The Big Three-Oh!

By Matter

Do I smell cake?

Two members in our Providence office, myself and Julie Sellew-Kruger, are turning 30 in the coming week.  But rather than commiserate the demise of my 20’s, I decided to celebrate the big three-oh by sharing with you what I consider to be the Top 30 Do’s and Don’ts of working in PR.  Thirty is such a nice, round number after all.

So without further ado, I present to you:

Top 30 PR Do’s and Don’ts:

1. Do read every day.  Know who is writing about your client’s industry and what they are writing about in your client’s industry.

2. Don’t leave home with an uncharged smartphone – ever.

3. Do pick up the phone.  Sending an email isn’t enough. Get on the phone and introduce yourself to the editors and reporters who are likely to cover your client.  They are more likely to respond to a friendly voice than to an impersonal email.

4. Don’t underestimate the little guys. Sure, your main objective is to get your clients in major media such as the New York Times or 60 Minutes, but don’t forget to pitch stories to the local news junkies.  Every town’s paper is eager to write good news about businesses and organizations succeeding within their own communities.

5. Do establish a taste palate for coffee.  You’ll thank me later.

6. Don’t pitch old news.  Stay current with what’s being talked about in your client’s industry and be timely in your pitching.

7. Do be social media savvy.  The PR industry is like a chameleon.  PR pro’s are able to adapt to the changing media landscape and utilize all available communication outlets to deliver their clients’ story to the masses.  You’re reading this blog on the internet, aren’t you?  More than likely you’ll be reading a news article on a newspaper’s corresponding website during your lunch break today as well.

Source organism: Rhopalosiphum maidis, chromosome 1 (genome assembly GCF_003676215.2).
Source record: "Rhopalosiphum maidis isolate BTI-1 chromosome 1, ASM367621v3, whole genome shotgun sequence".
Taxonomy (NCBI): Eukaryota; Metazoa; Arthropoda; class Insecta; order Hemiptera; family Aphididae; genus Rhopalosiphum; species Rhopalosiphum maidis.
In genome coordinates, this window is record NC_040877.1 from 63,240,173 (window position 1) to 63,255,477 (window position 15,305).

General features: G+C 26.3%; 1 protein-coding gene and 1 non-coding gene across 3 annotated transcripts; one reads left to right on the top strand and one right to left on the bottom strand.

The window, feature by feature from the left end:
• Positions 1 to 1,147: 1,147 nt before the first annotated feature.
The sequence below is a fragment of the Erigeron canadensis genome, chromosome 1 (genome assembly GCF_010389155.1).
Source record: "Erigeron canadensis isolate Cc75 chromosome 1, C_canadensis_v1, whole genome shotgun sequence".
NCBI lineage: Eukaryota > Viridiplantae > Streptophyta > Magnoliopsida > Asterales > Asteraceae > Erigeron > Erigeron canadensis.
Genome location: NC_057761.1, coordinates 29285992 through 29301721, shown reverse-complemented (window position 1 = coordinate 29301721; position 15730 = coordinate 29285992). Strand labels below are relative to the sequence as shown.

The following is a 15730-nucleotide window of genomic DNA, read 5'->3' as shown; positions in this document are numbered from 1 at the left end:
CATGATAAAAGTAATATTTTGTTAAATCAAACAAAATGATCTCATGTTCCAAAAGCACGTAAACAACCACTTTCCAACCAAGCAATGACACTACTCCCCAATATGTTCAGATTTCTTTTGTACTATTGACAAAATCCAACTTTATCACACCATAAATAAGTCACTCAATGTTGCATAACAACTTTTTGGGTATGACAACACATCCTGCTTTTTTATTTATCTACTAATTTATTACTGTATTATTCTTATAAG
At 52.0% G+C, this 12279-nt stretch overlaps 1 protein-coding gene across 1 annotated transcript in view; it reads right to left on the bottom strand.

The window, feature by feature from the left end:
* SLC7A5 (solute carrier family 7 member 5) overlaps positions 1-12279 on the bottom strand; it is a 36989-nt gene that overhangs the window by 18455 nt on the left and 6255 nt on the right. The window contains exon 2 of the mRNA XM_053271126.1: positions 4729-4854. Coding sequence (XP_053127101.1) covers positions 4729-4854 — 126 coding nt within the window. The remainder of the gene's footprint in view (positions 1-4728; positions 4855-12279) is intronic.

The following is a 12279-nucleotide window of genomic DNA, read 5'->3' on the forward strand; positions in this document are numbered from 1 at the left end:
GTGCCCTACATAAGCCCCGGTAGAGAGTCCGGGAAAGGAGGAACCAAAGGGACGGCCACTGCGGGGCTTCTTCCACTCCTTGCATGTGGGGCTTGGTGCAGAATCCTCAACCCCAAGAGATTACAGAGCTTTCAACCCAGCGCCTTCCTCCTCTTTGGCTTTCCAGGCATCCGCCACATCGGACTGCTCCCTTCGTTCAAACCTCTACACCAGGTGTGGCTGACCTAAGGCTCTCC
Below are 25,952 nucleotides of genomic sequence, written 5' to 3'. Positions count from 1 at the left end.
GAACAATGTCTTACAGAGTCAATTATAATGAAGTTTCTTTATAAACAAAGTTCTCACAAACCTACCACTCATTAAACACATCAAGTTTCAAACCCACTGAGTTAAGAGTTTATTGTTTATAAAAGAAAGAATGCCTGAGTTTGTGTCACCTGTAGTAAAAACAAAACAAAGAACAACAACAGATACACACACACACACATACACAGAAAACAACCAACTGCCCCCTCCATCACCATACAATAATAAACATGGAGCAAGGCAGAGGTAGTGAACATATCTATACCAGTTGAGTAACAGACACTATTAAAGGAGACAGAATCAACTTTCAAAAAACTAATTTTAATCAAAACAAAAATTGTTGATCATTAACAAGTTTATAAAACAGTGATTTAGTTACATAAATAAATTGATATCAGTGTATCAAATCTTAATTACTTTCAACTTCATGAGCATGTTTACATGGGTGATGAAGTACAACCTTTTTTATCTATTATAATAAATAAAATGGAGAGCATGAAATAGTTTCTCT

8. Don’t forget to include the Who, What, Where, When and Why of your client’s story.  The more you’re able to think like a reporter, the more likely you’ll pique their interest in what you have to say.

9. Do have passion for the work that you do.

10. Don’t send out an email blast.  Rather, state the editor’s or reporter’s name when sending an email.  They are more likely to respond to you when you make it personal to them.

11. Do have a thirst for knowledge.  The more inquisitive you are about your client’s mission, the more information you’ll have to tell their story.

12. Don’t send a pitch to a publisher, ever.

13. Do subscribe to publications that cover your client’s industry, and read them.

14. Don’t take yourself too seriously.  A little humor goes a long way to brightening up your work day.

15. Do have your business card on you at all times.  You never know when you’ll meet your next connection.

16. Don’t forget to eat.  It’s easy to blast through lunchtime when you’re busy brainstorming pitches and meeting deadlines.  A productive PR pro is better able to service clients on a full tummy.

17. Do own a least one good suit. In PR, image is everything.

18. Don’t harass editors and reporters you’re pitching.  Follow up as appropriate if the story still has life, but know when to walk away or when to rework the pitch angle.

19. Do tailor your pitch to the specific needs of each editor and reporter you’re contacting.

20. Don’t call an editor or reporter without knowing your story.

21. Do keep a dictionary and thesaurus nearby at all times (or if you’re web savvy, bookmark

22. Don’t skip out on sleep.  It may sound silly to mention, but the more alert you are during working hours, the more you’ll produce for your clients at the end of the day.

23. Do proofread, proofread, proofread! Nothing lessens your credibility more with the media than a typo in an email subject line.  Likewise, your clients will lose confidence in your ability to deliver their messages professionally.

24. Don’t warm up smelly food in the company microwave.  Your colleagues will thank me later.

25. Do establish good coworker relationships.  You spend a considerable amount of time with the people you work with every day.

26. Don’t call editors and reporters when you know they’re working on deadline.  They’ll just hang up on you (sadly, I learned this one from personal experience).

27. Do know when to tell your client “no.” You’re there to provide your clients with the professional advice they sought out in you.  Sometimes you’ll have to tell your client when their idea just might not make the best sense.  You know what the media wants, that is your job after all.

28. Don’t miss deadlines.

29. Do repost this blog on your Facebook and Twitter pages.  I’ll thank you later.

30. Don’t ignore your mistakes.  Learn from them and move on.